I get some photographs of the building still under construction and we find ourselves back on the road…   We leave Stonehenge behind, but it’s a place that lets you take a little bit of it’s spirit with you when you go.

(photograph © Kiwidutch)

(photograph © Kiwidutch)

(photograph © Kiwidutch)

(photograph © Kiwidutch)

(photograph © Kiwidutch)

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(photograph © Kiwidutch)

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Patterns in the car park…

(photograph © Kiwidutch)

(photograph © Kiwidutch)

(photograph © Kiwidutch)

(photograph © Kiwidutch)

(photograph © Kiwidutch)

(photograph © Kiwidutch)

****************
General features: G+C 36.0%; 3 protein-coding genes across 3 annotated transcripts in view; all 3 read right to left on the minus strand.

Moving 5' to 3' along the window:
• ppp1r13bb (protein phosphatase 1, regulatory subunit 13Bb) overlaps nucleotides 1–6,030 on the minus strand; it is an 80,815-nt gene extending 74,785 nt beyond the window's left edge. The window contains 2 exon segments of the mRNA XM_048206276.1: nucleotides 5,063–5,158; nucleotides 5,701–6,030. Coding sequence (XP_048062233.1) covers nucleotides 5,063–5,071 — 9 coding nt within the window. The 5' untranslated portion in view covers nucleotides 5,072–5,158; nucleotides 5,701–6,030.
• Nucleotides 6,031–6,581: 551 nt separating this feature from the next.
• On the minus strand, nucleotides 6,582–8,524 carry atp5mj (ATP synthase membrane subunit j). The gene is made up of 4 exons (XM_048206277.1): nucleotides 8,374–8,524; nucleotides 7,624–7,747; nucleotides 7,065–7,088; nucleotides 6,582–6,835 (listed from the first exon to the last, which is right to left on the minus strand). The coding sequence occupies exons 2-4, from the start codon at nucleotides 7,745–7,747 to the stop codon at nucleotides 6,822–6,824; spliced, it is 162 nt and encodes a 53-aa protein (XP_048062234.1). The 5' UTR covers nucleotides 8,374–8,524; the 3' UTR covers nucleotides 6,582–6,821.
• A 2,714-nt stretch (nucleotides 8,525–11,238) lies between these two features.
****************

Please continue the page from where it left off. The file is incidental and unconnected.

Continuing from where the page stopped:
(photograph © Kiwidutch)

(photograph © Kiwidutch)

 

October 13, 2014

The Mystery Of How, Is Even Bigger Than The Mystery Of Why…

Filed under: ENGLAND,PHOTOGRAPHY,Salisbury,South Coast,Stonehenge — kiwidutch @ 1:00 am
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(photograph © Kiwidutch)

(photograph © Kiwidutch)

Following my yesterday’s post, Family Kiwidutch are visiting Stonehenge, on the Salisbury plain in Wiltshire, England.

We’ve arrived early, right as the gates are opening to the public for the day and even though I’m walking very slowly on crutches we still have a decent head start on the larger groups of tourists who are yet to arrive.

Earlier we each picked up a headset, the settings of which, when coordinated with the numbered pegs set into the ground around the stones, gives historical information and theories about the possible uses and meanings and uses of Stonehenge because the site is so old and no written documentation exists to explain why or how it was built.